Police believe this was a targeted crime and stress there is no threat to the community.
Police ask anyone with information to call Baltimroe County Police at 410-307-2020, or Metro Crime Stoppers at 1-866-7-LOCKUP.
BALTIMORE (AP) -- Police in Baltimore say a man is dead after apparently being shot in an argument in the Fells Point neighborhood.
Police said in a statement that officers were called to the 500 block of South Broadway Street just before midnight Saturday for a report of a shooting. Police say when they arrived they found 26-year-old Dominique Dungee of Baltimore suffering from an apparent gunshot wound to the torso.
Police say Dungee was taken to a hospital where he died. Police say investigators believe Dungee got into an argument with an unknown suspect, which led to him being shot.
Dungee worked for Baltimore Parks and Recreation as a lifeguard and pool operator since he was a 14 or 15 years old. He resigned a month ago, said Gwendolyn Chambers with Baltimore City Recreation and Parks.
Tai Reynold, a friend and pool co-worker, said Dungee resigned from his job to focus more on school. Reynold called Dungee a "peacekeeper" and can't make sense of his killing.
"I never heard him argue with anybody, so the story that came out, I've never personally seen him argue with anybody. He was not that person. He was the person to diffuse the situation, so I think that's what happened. He tried to diffuse the situation and it went wrong," Reynold said.
Reynold said Dungee leaves behind a son.
Anyone with information about the shooting should call the Baltimore Police Department at 410-396-2100 or Metro Crime Stoppers at 866-7-LOCKUP
Monday May 30, 2016
Memorial Day Ceremony
10:00 a.m. – 12:00 p.m.
Dulaney Valley Memorial Gardens
200 E Padonia Rd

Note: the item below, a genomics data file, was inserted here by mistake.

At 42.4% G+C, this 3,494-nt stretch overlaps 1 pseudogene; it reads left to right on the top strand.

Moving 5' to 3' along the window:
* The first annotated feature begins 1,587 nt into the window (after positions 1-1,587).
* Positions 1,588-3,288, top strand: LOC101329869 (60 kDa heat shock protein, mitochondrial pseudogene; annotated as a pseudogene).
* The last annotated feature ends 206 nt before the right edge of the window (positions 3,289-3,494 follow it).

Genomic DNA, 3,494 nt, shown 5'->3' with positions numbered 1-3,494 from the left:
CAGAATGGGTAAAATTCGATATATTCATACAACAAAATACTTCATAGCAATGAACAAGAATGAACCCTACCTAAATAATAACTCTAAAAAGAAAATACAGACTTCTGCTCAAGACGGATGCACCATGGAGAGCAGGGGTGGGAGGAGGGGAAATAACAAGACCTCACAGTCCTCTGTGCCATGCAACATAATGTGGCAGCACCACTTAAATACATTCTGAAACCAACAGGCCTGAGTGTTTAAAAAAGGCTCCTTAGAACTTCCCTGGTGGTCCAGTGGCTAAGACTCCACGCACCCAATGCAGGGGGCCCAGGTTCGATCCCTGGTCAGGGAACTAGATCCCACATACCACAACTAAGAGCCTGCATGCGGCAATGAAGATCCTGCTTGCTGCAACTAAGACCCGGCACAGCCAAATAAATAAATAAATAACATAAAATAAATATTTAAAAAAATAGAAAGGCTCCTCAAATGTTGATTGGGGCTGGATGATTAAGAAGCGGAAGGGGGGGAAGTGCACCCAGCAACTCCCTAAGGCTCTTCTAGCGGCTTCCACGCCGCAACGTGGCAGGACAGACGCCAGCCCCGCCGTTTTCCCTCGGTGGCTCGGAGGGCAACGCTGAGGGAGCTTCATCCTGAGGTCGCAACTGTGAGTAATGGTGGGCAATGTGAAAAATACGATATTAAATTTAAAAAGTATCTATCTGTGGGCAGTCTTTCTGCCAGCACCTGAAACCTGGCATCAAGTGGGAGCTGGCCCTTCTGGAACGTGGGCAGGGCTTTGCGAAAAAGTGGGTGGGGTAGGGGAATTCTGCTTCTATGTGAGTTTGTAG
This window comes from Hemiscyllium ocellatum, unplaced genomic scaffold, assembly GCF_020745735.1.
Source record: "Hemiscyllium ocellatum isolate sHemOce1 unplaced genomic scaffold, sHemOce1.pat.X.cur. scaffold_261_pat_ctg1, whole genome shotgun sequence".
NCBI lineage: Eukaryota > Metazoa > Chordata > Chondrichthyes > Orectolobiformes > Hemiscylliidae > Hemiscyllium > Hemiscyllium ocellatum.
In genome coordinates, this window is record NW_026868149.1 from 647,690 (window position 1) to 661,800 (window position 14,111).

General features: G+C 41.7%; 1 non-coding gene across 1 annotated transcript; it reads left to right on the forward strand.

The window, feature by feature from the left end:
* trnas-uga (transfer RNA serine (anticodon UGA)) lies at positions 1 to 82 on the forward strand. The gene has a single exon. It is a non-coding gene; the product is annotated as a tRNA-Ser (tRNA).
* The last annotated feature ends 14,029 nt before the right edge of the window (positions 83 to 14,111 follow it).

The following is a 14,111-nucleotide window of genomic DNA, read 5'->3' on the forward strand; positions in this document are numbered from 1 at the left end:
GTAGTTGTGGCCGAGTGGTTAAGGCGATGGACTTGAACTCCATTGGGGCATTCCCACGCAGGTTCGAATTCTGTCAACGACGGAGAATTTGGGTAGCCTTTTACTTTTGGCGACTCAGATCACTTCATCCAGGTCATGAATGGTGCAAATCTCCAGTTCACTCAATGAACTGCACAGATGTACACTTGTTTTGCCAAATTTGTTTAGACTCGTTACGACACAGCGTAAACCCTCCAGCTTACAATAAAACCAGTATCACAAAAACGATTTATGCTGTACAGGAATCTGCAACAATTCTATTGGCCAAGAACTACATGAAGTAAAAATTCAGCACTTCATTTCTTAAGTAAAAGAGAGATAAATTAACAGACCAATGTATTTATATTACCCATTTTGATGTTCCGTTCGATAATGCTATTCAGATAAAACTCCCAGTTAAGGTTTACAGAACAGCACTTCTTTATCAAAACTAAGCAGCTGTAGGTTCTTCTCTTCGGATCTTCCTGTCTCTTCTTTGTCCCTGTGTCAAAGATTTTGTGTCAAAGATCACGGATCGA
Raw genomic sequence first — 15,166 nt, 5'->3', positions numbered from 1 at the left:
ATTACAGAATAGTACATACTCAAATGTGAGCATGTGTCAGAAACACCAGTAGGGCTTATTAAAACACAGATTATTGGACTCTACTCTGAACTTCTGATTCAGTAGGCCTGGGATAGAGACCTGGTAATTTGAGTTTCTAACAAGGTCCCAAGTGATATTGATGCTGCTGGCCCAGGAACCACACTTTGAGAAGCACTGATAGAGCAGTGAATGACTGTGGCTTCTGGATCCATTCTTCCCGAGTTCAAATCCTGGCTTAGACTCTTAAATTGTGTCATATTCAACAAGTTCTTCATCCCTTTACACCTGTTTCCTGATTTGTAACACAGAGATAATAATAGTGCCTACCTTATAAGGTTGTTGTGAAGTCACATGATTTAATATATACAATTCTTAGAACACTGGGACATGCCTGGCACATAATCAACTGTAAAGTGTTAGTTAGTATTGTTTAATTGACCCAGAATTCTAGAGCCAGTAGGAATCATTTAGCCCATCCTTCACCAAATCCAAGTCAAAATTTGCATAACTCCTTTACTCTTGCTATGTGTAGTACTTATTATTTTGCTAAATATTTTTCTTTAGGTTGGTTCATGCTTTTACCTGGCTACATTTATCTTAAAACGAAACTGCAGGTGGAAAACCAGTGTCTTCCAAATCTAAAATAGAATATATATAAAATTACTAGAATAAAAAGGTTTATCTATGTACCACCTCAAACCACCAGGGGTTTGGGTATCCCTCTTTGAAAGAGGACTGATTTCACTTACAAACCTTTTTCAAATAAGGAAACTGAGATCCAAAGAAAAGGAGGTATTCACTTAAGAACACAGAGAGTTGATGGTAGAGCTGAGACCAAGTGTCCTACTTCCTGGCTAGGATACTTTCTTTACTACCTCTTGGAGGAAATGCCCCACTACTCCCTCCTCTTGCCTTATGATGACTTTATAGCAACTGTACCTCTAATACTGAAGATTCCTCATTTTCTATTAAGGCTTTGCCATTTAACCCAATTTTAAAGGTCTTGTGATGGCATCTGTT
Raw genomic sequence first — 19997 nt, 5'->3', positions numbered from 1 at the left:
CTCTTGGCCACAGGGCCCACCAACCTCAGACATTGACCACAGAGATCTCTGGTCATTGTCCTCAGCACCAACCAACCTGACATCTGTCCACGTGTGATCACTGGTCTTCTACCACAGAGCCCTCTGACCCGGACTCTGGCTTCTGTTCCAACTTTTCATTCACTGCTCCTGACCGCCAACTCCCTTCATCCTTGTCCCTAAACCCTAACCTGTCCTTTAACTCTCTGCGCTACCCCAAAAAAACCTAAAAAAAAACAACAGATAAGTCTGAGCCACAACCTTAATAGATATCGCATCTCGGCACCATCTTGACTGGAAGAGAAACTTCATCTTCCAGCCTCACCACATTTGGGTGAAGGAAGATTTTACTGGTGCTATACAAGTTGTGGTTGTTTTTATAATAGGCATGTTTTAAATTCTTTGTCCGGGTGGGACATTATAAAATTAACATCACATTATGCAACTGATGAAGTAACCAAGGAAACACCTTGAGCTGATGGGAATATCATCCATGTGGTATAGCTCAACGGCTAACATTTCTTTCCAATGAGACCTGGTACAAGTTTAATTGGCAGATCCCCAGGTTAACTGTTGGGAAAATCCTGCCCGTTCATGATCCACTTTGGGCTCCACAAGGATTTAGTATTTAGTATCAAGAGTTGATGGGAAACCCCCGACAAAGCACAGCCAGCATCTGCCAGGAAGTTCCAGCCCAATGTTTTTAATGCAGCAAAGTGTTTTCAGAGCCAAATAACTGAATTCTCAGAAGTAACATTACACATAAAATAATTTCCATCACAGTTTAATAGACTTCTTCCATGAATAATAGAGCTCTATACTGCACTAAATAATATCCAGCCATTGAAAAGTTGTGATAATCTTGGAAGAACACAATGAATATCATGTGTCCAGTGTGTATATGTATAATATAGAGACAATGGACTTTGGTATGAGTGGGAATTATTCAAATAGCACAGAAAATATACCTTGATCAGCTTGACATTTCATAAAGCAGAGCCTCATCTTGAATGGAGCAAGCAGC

Lutherville-Timonium, MD 21093
Odenton Volunteer Fire Company 2016 Carnival
Parade will start at 5:00 p.m.
Carnival opens at 5:30 p.m.
Any questions call 410-674-4444
9:00 a.m. – 1:00 p.m.
Rockville Town Center
30 Maryland Ave 30 Maryland Ave
Rockville, MD 20850
Memorial Day Ceremony
10:00 a.m. - 12:00 p.m.
Circle of the Immortals - Dulaney Valley Memorial Gardens
200 E Padonia Rd
Lutherville-Timonium, MD 21093
Annapolis Memorial Day Parade
Begins at 10:00 a.m.
National Memorial Day Parade
Begins at 8:00 a.m.
Memorial Day at Henry Park
8:00 a.m. - 5:00 p.m.
27 Flower St
Berlin, MD 21811
Sunday, May 29, 2016
RadioOnFire.com - Governor Larry Hogan has repeatedly said he has no plans to support Republican presidential nominee Donald Trump and has no plans to attend the Republican National Convention in July.
Traditionally the governor chairs the state delegation at the party's national convention.
This year that job will fall to David Bossie, who is the president and CEO of Citizens United,, and was elected earlier this month to be Maryland's Republican National Committeeman.
Bossie told Maryland's News This Week that he hopes Hogan changes his mind about supporting Trump, because Republicans should support their party's presidential nominee to defeat Hillary Clinton in November.
However, Bossie says Hogan's position on Trump does not damage Hogan's popularity with conservatives, and he doesn't think Hogan will get any significant challenge from a conservative Republican in a primary in 2018.
at May 29, 2016
Saturday, May 28, 2016
RadioOnFire.com - A 13-year-old girl and another woman were hurt Saturday in an early-morning shooting in Baltimore.
Authorities said the shooting happened about 2 a.m. in the 1200 block of Washington Boulevard.
Investigators said the girl suffered a graze wound to the head, and the woman was shot in the chest. Both were treated and released from area hospitals.
Officials said the victims were with a group of people when multiple gunshots were fired.
RadioOnFire.com - Baltimore City police are rolling out the long-awaited body-worn camera program, training more than two dozen officers who got cameras Friday.
Community leaders believe the cameras will cut down on excessive force complaints and make officers less aggressive. The police said the cameras will give a fuller picture of an encounter and reduce false accusations.
"It's going to create a level of civility all around," said Maj. Marc Partee, director of the education and training division.
City officers are receiving body-worn cameras and training on how to use them.
"When to turn it on, when to turn it off. Of course, there are issues of people not wanting to be on camera," Partee said.
Universally considered a mutually beneficial law enforcement tool, officers are expected to use the cameras as often as they take a breath.